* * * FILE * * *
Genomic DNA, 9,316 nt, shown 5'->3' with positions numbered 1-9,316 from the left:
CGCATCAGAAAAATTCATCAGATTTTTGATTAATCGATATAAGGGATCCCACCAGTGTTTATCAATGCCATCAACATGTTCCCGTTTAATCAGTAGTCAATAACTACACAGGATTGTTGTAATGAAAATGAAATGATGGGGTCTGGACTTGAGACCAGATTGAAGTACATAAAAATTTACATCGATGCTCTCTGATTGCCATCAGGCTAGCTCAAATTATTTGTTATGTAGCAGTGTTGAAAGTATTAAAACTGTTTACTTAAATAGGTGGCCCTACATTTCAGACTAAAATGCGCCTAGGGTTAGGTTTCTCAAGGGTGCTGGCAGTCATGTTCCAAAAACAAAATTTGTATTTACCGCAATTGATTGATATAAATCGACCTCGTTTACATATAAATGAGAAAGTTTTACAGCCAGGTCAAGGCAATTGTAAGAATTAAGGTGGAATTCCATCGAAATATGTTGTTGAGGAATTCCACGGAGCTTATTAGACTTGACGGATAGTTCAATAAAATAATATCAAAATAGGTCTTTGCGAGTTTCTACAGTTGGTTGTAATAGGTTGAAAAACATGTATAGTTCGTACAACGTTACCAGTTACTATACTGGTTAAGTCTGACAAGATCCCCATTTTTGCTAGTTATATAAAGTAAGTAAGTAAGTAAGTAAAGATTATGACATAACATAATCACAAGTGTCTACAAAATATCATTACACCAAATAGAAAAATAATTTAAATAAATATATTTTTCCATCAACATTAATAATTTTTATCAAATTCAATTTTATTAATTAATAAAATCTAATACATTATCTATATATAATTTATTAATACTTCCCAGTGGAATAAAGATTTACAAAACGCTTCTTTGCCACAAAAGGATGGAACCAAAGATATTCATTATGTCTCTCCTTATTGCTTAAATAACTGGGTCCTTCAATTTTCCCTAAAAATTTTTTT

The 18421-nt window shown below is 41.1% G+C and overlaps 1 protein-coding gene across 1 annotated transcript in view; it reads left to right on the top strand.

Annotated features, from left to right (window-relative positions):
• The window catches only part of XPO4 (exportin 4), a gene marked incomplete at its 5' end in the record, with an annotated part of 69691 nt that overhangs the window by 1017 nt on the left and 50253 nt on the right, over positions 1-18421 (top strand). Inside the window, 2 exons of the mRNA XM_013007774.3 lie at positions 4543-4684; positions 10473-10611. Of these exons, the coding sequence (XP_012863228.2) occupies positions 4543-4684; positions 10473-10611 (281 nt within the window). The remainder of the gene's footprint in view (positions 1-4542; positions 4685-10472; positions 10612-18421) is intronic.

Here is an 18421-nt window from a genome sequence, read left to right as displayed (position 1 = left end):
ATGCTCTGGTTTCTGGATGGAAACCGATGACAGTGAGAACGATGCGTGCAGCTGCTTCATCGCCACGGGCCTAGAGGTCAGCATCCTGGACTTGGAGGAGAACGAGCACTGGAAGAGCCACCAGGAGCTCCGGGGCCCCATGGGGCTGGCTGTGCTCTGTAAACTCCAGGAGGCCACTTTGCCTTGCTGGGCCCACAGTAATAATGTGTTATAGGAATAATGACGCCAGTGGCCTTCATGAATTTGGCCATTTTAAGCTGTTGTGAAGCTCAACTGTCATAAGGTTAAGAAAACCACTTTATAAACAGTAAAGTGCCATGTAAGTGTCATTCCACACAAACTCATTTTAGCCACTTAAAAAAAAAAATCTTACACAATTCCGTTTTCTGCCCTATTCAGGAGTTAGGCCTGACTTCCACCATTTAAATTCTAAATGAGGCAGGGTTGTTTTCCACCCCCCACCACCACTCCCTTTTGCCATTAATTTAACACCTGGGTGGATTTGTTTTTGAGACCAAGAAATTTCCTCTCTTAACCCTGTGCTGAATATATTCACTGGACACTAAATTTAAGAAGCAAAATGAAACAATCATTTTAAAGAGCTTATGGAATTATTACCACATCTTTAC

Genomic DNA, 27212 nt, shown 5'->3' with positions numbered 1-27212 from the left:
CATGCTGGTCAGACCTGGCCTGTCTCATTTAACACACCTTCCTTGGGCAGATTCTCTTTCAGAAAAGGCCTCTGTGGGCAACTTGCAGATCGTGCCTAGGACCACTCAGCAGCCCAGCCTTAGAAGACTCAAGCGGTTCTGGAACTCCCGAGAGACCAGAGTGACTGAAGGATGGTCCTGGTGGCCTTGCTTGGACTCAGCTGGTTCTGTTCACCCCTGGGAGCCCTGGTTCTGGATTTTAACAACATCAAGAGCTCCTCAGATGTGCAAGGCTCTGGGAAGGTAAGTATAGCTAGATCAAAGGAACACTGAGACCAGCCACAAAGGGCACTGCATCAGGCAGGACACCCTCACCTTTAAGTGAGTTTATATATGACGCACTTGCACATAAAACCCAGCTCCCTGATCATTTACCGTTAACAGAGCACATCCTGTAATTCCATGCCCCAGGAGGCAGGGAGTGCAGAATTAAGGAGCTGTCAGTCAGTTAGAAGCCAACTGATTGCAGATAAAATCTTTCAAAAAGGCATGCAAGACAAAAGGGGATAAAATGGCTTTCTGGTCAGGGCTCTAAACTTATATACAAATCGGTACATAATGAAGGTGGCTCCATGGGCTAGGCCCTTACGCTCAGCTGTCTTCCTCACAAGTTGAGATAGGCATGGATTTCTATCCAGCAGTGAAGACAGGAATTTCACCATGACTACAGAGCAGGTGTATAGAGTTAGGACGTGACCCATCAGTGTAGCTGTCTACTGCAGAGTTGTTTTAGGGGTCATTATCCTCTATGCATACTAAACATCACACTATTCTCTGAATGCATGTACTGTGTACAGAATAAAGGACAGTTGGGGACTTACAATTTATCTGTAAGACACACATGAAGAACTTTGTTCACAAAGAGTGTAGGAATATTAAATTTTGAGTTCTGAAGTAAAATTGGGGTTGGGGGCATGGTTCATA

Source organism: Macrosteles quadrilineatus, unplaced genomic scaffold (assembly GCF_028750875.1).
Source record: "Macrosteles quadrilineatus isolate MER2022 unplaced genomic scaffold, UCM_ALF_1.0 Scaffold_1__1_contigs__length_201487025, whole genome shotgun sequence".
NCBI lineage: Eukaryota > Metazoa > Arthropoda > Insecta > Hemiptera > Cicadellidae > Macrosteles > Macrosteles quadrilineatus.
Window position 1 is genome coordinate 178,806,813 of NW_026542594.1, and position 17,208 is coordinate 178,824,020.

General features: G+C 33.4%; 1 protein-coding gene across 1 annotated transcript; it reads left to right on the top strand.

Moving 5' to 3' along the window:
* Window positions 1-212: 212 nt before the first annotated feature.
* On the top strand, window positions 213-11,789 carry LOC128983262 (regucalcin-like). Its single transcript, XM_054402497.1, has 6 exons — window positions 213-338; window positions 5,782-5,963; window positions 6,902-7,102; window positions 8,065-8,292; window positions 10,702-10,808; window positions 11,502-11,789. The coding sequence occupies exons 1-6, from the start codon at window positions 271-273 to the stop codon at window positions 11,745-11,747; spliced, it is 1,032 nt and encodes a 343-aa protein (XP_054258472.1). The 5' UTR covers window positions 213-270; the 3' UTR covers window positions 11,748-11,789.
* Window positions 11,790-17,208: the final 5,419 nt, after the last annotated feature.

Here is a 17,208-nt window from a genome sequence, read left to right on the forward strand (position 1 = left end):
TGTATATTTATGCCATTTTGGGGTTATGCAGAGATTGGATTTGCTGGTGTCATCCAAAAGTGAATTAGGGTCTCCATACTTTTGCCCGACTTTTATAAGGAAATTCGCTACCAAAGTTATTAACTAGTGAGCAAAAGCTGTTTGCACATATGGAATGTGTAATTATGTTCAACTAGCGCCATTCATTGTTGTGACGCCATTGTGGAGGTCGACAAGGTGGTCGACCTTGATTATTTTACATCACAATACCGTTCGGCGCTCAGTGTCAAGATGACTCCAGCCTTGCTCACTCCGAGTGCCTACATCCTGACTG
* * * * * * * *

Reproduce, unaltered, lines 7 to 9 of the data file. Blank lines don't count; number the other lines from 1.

ATGCTCTGGTTTCTGGATGGAAACCGATGACAGTGAGAACGATGCGTGCAGCTGCTTCATCGCCACGGGCCTAGAGGTCAGCATCCTGGACTTGGAGGAGAACGAGCACTGGAAGAGCCACCAGGAGCTCCGGGGCCCCATGGGGCTGGCTGTGCTCTGTAAACTCCAGGAGGCCACTTTGCCTTGCTGGGCCCACAGTAATAATGTGTTATAGGAATAATGACGCCAGTGGCCTTCATGAATTTGGCCATTTTAAGCTGTTGTGAAGCTCAACTGTCATAAGGTTAAGAAAACCACTTTATAAACAGTAAAGTGCCATGTAAGTGTCATTCCACACAAACTCATTTTAGCCACTTAAAAAAAAAAATCTTACACAATTCCGTTTTCTGCCCTATTCAGGAGTTAGGCCTGACTTCCACCATTTAAATTCTAAATGAGGCAGGGTTGTTTTCCACCCCCCACCACCACTCCCTTTTGCCATTAATTTAACACCTGGGTGGATTTGTTTTTGAGACCAAGAAATTTCCTCTCTTAACCCTGTGCTGAATATATTCACTGGACACTAAATTTAAGAAGCAAAATGAAACAATCATTTTAAAGAGCTTATGGAATTATTACCACATCTTTAC

Genomic DNA, 27212 nt, shown 5'->3' with positions numbered 1-27212 from the left:
CATGCTGGTCAGACCTGGCCTGTCTCATTTAACACACCTTCCTTGGGCAGATTCTCTTTCAGAAAAGGCCTCTGTGGGCAACTTGCAGATCGTGCCTAGGACCACTCAGCAGCCCAGCCTTAGAAGACTCAAGCGGTTCTGGAACTCCCGAGAGACCAGAGTGACTGAAGGATGGTCCTGGTGGCCTTGCTTGGACTCAGCTGGTTCTGTTCACCCCTGGGAGCCCTGGTTCTGGATTTTAACAACATCAAGAGCTCCTCAGATGTGCAAGGCTCTGGGAAGGTAAGTATAGCTAGATCAAAGGAACACTGAGACCAGCCACAAAGGGCACTGCATCAGGCAGGACACCCTCACCTTTAAGTGAGTTTATATATGACGCACTTGCACATAAAACCCAGCTCCCTGATCATTTACCGTTAACAGAGCACATCCTGTAATTCCATGCCCCAGGAGGCAGGGAGTGCAGAATTAAGGAGCTGTCAGTCAGTTAGAAGCCAACTGATTGCAGATAAAATCTTTCAAAAAGGCATGCAAGACAAAAGGGGATAAAATGGCTTTCTGGTCAGGGCTCTAAACTTATATACAAATCGGTACATAATGAAGGTGGCTCCATGGGCTAGGCCCTTACGCTCAGCTGTCTTCCTCACAAGTTGAGATAGGCATGGATTTCTATCCAGCAGTGAAGACAGGAATTTCACCATGACTACAGAGCAGGTGTATAGAGTTAGGACGTGACCCATCAGTGTAGCTGTCTACTGCAGAGTTGTTTTAGGGGTCATTATCCTCTATGCATACTAAACATCACACTATTCTCTGAATGCATGTACTGTGTACAGAATAAAGGACAGTTGGGGACTTACAATTTATCTGTAAGACACACATGAAGAACTTTGTTCACAAAGAGTGTAGGAATATTAAATTTTGAGTTCTGAAGTAAAATTGGGGTTGGGGGCATGGTTCATA